Sunday, July 25, 2010


One part of being in Tel Aviv is definitely partying. If you want a city in Israel to have a good time, Tel Aviv is the place. The one night we were there (which was not close to being enough time to experience the city) it was a White Night. Every store was open all night long, and my Aunt told me White Night refers to being tired the next day from being awake all night.

But Tel Aviv also has some historical points that are just as important as the nightlife there. Tel Aviv began as the Jewish suburb to Jaffa (Yafo), an Arab port city located on the coast. Jaffa is actually believed to be the oldest port city in the world, and I do remember memorizing its location for my map tests in my Ancient Israel class this last semester. In fact, it is believed trees from Jaffa were used by King Solomon to build the First Temple.

Jaffa itself has a lot of history associated with it for the Jewish, Christian and various other religions (There is a Greek Mythological association with the town) and despite my desire to list all of them here, since I did not visit the town this is not the time. So, we’ll have to save the Jaffa history lesson for when I do actually visit the city, or find another link to it.

Today’s history lesson is on Tel Aviv and the birth of the State of Israel. On May 14, 1948 the State of Israel was created, eight hours before the termination of the British Mandate.

What is cool about Independence Hall is the history the building had even before Israel became a state. The place chosen as the birthplace of a nation was the former home of Meir Dizengoff, the first mayor of Tel Aviv, and one of the founders of the city.

In the early 1900’s the Jews of Jaffa wanted to have a place of their own away from the Arab city, so they purchased the land out north in the attempts of establishing a suburb town there. In 1909, sixty-six families gathered to divide up land plots of what would become Tel Aviv. The city began to be built and Dizengoff led the way in trying to make the area independent from Jaffa, eventually winning and becoming the city’s first mayor.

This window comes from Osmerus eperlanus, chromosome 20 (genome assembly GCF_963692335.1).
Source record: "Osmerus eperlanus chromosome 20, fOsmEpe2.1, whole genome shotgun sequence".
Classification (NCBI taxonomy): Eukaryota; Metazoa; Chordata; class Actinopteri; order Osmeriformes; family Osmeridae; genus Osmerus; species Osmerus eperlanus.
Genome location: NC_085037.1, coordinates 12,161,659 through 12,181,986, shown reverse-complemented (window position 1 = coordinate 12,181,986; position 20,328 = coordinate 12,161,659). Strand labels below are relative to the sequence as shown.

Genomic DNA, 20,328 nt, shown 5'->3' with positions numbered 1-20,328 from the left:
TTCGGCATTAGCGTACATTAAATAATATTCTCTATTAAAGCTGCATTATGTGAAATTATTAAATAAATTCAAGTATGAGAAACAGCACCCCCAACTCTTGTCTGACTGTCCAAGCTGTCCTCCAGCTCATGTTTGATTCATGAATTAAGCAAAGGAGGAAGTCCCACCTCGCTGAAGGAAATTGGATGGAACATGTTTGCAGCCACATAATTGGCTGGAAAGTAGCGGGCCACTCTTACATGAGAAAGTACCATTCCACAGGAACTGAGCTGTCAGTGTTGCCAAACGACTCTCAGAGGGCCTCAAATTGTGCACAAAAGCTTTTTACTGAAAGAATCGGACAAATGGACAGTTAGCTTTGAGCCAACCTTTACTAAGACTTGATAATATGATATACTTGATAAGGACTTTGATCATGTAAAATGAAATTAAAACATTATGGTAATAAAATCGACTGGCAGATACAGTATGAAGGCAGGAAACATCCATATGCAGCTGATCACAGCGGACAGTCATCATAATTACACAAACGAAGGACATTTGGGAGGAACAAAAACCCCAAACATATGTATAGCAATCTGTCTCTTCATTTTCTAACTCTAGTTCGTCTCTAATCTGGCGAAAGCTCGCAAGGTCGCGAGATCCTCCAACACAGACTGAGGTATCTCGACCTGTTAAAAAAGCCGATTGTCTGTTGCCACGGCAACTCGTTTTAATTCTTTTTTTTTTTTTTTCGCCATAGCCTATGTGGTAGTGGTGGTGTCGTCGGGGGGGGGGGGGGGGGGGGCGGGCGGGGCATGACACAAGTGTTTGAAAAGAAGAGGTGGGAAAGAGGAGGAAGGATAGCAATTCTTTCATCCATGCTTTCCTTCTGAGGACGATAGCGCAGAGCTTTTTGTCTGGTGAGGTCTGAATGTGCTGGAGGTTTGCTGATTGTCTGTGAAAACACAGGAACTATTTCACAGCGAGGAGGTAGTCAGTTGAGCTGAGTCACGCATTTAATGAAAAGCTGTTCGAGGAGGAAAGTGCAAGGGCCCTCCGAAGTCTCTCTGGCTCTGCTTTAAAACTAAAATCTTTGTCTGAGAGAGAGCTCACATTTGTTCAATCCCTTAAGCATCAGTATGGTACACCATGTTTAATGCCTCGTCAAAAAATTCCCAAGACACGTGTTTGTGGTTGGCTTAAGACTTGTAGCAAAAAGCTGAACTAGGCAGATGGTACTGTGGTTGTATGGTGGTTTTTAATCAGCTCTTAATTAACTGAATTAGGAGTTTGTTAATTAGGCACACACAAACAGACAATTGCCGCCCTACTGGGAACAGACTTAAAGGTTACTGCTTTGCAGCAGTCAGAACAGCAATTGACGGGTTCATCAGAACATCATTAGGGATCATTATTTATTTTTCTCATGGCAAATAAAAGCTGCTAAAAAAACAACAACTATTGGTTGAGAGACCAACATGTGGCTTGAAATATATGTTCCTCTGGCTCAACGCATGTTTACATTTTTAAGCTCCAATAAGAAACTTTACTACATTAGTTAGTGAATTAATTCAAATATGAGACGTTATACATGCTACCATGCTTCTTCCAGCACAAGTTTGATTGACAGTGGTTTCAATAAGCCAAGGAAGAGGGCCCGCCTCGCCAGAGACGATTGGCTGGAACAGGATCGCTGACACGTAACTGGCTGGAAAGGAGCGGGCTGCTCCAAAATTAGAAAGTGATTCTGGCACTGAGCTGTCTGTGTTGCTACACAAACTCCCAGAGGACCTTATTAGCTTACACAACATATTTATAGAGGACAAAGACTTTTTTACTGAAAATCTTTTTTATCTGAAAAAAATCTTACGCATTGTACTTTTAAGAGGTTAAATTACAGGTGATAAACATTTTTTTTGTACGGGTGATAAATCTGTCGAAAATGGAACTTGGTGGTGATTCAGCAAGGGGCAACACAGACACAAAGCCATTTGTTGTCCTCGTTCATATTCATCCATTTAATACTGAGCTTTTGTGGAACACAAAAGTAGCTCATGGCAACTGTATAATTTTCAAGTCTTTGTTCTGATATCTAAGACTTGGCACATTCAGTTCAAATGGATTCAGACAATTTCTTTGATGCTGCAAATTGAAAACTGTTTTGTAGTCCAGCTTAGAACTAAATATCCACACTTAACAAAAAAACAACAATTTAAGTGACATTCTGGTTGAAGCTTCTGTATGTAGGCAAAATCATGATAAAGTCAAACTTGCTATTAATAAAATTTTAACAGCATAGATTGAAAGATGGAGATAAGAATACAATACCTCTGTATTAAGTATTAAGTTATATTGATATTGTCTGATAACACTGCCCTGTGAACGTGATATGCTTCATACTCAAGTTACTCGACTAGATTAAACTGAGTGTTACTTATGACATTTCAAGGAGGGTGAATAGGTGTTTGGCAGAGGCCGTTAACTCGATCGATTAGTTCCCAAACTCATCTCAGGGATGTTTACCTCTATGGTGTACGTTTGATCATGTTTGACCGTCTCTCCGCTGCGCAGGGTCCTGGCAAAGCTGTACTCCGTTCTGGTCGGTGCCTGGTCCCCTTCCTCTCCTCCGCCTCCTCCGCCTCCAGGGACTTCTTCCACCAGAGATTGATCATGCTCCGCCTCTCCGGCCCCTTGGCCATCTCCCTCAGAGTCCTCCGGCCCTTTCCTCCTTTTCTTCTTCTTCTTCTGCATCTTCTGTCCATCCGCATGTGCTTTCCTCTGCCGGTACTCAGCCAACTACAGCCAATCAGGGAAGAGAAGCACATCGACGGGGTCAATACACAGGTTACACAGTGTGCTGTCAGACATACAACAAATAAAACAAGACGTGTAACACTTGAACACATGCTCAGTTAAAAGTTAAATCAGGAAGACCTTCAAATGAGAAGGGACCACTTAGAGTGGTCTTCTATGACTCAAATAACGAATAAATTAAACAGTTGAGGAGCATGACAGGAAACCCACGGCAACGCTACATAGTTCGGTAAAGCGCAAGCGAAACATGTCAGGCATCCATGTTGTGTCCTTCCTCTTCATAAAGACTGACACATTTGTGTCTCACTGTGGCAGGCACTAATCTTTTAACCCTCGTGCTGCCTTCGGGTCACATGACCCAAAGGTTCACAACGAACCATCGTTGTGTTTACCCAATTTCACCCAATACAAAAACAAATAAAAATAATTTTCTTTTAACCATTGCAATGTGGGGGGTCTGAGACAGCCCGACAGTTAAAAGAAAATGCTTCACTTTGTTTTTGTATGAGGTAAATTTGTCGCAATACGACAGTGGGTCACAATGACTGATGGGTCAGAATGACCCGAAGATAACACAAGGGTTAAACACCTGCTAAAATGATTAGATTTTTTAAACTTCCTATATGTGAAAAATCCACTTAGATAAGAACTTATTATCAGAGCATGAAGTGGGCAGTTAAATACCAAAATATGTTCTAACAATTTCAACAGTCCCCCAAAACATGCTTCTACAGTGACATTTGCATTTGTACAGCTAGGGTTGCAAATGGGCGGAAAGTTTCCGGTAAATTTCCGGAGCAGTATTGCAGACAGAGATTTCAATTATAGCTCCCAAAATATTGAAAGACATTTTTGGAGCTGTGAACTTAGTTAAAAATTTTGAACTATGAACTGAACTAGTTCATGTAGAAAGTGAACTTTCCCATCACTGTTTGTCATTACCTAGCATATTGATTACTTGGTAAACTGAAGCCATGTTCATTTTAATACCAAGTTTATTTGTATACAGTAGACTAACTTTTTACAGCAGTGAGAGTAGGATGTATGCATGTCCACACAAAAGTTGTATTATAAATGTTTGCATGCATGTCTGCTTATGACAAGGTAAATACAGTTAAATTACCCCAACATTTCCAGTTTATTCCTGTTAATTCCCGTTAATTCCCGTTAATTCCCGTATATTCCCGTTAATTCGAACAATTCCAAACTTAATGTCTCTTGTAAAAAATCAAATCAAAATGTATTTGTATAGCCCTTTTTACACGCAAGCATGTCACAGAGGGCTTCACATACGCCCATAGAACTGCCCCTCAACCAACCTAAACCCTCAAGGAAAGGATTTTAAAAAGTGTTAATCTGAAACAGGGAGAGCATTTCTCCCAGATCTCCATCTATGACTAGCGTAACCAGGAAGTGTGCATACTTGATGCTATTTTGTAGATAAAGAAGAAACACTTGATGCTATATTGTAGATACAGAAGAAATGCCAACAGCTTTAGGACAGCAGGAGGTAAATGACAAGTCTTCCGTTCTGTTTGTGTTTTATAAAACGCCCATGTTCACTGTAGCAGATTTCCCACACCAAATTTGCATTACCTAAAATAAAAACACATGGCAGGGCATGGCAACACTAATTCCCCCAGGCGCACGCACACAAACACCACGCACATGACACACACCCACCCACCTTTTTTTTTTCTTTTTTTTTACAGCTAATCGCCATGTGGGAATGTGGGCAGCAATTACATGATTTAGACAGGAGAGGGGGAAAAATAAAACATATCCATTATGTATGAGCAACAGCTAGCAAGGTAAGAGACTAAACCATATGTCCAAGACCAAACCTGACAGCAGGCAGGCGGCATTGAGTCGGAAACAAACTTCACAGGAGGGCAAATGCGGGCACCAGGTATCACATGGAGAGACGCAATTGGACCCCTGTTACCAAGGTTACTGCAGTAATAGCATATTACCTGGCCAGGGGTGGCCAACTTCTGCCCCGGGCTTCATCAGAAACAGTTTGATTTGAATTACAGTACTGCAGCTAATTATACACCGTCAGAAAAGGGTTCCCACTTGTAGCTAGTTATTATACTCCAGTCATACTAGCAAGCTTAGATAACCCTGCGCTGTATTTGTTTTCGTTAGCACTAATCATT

In 1936 Dizengoff died, leaving his house as an art museum for the city of Tel Aviv. His home would play a crucial role in independence. On my tour to the location the tour guide asked why we thought the site was chosen as the place to sign the declaration of independence. The room is very small, probably only fitting 250 people tops, so why on one of the most important days in the countries history did they pick to sign in Tel Aviv, instead of Jerusalem, and in that place?

During the war of independence Jerusalem was under siege, and it was not an option as a place to meet. In fact, Jerusalem was originally lost to the Israeli’s and Jews were not welcome there until the city was reclaimed during the Six Day War in 1967.

Another point the tour guide made was that there was a war at this time, and the location is partially underground with small windows, almost like a bunker.

The decision to declare a state came two days before it happened, so the chairs used were borrowed form local coffee shops, and the microphones were borrowed from a shop. Interestingly (for a journalism major that is) the first advertisement of the country was a sign on one of those microphones for the store the microphone was borrowed from.

Visiting this site was a different change of pace from the ancient history usually associated with the region, and was definitely enjoyable to learn about. As always feel free to leave comments and enjoy the pictures I (and some of my other tour mates) took there.

Photo Credit: Rebecca Schwartz. This is the front of the building.

Photo Credit: Becca Drowos. This is a good look at the room where Israel became a state.

Photo Credit: Becca Drowos. Another view of looking at the room.

Sunday, July 18, 2010


Dear readers, it is time for something I’ve been looking forward to all summer: posting about Israel. After a whirlwind 9 days (which should have been 10 but Delta canceled our flight out) I have returned to the states wanting nothing more than to return. The bottom line is if you want ancient history, go to Israel. Its position as the crossroad of the ancient world gave the area significant wealth to outside empires, and caused an extreme meshing of cultures. Layers of history are found in each different place because of the number of empires that have ruled the area over time and what they did to try and leave their mark on the land.